Monthly Archives: April 2015

It Follows

it folllowsFirst rule of horror movie club: Don’t see one in the theater by yourself. There was only one other person in the theater when my friends and I saw “It Follows” tonight, which means she was completely comfortable possibly watching it alone or … maybe she wasn’t there at all and we’re all cursed.

It was just a movie, it was just a movie, it was just a movie. I need to keep telling myself that.

I also tried telling myself, during the movie, that it wasn’t that scary. It didn’t work. The reviews about “It Follows” being the scariest movie this year are right and I should be watching cartoons or “The Mary Tyler Moore Show” right now to try to forget about it. I’ll try to write away the fear instead.

Here we go. The movie, filmed in Detroit, focuses on Jay (Maika Monroe) and a curse she receives when she sleeps with Hugh (AKA Jeff.)

Hugh knowingly passes on the curse to Jay so he can escape it, at least somewhat. Essentially, the curse is a demon that “follows” people in various human forms only they can see. The only way to get rid of the curse, and ultimately not be killed by it, is to sleep with someone else and pass it on.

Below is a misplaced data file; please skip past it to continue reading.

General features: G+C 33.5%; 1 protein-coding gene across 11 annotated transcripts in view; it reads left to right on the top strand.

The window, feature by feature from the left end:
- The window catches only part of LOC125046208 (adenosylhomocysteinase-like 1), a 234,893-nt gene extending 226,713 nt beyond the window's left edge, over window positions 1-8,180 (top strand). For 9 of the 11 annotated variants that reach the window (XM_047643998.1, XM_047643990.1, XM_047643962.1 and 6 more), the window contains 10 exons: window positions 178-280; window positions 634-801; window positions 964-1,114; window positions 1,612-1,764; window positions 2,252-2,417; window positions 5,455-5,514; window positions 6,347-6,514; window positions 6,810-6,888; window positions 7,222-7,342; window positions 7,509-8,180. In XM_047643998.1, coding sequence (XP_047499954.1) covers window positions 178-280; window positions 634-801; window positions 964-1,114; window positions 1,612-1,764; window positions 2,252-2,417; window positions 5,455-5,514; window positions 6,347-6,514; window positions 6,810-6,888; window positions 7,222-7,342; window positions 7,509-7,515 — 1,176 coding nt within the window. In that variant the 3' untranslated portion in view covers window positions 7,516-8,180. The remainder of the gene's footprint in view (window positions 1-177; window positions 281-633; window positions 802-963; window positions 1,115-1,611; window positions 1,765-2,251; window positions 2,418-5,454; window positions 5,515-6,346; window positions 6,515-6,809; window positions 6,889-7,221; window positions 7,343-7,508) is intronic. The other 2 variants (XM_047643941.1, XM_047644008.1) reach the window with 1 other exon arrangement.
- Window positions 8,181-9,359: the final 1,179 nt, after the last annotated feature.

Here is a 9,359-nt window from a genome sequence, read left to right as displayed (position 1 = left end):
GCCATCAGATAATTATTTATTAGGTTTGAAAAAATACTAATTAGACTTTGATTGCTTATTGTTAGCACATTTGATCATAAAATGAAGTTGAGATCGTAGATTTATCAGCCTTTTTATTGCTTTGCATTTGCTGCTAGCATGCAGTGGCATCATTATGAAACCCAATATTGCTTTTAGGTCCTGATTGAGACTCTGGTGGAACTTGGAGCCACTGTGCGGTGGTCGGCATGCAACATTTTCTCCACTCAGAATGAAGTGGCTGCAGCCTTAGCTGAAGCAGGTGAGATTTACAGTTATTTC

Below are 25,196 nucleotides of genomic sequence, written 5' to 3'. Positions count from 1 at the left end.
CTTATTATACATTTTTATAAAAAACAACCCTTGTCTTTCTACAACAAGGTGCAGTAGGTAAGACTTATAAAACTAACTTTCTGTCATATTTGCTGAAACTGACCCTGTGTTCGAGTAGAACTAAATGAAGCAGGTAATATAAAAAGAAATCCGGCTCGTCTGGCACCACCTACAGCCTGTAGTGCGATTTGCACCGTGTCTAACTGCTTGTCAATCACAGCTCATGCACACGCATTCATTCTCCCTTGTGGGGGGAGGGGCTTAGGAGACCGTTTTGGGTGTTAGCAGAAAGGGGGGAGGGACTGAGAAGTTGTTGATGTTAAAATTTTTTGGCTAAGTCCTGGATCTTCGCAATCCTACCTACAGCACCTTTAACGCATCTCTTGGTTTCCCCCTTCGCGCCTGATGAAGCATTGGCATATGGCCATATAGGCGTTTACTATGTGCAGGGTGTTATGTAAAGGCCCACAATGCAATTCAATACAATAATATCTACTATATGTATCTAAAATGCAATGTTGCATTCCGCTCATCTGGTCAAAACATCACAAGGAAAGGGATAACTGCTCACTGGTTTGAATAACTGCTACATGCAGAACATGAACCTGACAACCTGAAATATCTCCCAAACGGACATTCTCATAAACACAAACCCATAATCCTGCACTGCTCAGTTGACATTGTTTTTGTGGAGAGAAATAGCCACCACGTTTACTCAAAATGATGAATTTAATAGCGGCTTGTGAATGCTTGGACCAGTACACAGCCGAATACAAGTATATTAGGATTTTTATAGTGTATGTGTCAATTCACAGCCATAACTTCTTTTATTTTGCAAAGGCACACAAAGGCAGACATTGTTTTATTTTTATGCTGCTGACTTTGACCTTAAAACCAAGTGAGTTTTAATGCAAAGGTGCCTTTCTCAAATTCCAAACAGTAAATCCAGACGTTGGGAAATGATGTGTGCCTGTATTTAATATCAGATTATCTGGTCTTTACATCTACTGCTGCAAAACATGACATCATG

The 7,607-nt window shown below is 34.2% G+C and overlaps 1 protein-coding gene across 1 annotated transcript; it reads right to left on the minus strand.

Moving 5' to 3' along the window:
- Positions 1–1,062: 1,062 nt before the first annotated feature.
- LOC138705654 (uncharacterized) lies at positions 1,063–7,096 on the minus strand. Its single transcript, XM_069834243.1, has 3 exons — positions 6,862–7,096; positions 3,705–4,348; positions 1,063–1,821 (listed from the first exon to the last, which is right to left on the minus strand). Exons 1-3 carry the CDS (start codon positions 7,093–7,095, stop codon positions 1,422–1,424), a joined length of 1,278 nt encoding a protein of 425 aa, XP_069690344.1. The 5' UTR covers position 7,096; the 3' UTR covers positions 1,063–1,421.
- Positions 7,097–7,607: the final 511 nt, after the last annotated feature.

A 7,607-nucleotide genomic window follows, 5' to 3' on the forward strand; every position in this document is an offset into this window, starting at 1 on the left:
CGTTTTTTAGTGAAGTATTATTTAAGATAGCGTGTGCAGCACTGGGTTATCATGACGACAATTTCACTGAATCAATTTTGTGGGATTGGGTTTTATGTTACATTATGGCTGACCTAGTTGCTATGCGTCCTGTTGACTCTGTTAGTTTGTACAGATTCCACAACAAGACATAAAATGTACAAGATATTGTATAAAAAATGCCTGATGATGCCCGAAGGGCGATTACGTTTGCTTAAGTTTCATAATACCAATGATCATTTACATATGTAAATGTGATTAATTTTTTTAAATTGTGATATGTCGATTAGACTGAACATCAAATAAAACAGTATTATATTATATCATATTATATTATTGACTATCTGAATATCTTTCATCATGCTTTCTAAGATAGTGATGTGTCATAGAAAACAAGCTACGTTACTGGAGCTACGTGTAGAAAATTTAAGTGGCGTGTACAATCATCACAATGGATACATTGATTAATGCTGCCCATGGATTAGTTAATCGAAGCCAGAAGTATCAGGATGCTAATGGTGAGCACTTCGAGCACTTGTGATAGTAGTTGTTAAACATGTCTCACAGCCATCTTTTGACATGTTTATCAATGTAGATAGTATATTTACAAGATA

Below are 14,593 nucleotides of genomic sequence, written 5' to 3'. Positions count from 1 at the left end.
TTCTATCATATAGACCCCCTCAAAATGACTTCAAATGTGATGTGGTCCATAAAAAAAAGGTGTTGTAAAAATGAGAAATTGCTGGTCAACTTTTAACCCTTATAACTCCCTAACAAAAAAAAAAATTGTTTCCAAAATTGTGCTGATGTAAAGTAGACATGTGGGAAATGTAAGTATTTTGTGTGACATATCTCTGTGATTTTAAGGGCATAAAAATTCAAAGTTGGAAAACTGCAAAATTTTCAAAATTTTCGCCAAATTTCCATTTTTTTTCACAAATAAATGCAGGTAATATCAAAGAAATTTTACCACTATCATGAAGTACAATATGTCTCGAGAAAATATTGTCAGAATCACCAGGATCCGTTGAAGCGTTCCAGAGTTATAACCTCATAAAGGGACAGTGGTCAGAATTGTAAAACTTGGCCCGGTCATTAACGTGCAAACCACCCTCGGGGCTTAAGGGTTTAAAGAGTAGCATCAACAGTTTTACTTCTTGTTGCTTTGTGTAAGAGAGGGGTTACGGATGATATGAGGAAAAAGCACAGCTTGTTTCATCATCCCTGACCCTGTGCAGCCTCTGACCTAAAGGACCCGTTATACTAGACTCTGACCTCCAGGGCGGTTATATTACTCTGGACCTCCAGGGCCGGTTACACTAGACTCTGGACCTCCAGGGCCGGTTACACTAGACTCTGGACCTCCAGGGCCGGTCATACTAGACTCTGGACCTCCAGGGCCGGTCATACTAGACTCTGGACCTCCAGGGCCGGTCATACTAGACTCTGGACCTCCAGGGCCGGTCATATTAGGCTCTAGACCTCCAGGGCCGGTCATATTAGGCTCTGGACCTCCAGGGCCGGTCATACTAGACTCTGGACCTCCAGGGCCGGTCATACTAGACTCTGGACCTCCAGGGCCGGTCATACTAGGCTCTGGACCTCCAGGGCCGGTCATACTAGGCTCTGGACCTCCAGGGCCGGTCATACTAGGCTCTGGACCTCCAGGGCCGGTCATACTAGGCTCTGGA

At first Jay, her sister and their friends spend time both trying to find where the curse is coming from and to escape it.

For that reason the fear factor in “It Follows” has a slow burn, which ultimately made the film all the more scary. It also allows time for the viewer to realize that waiting to find out when the demon will appear next and what it could do is even more frightening than when something actually happens.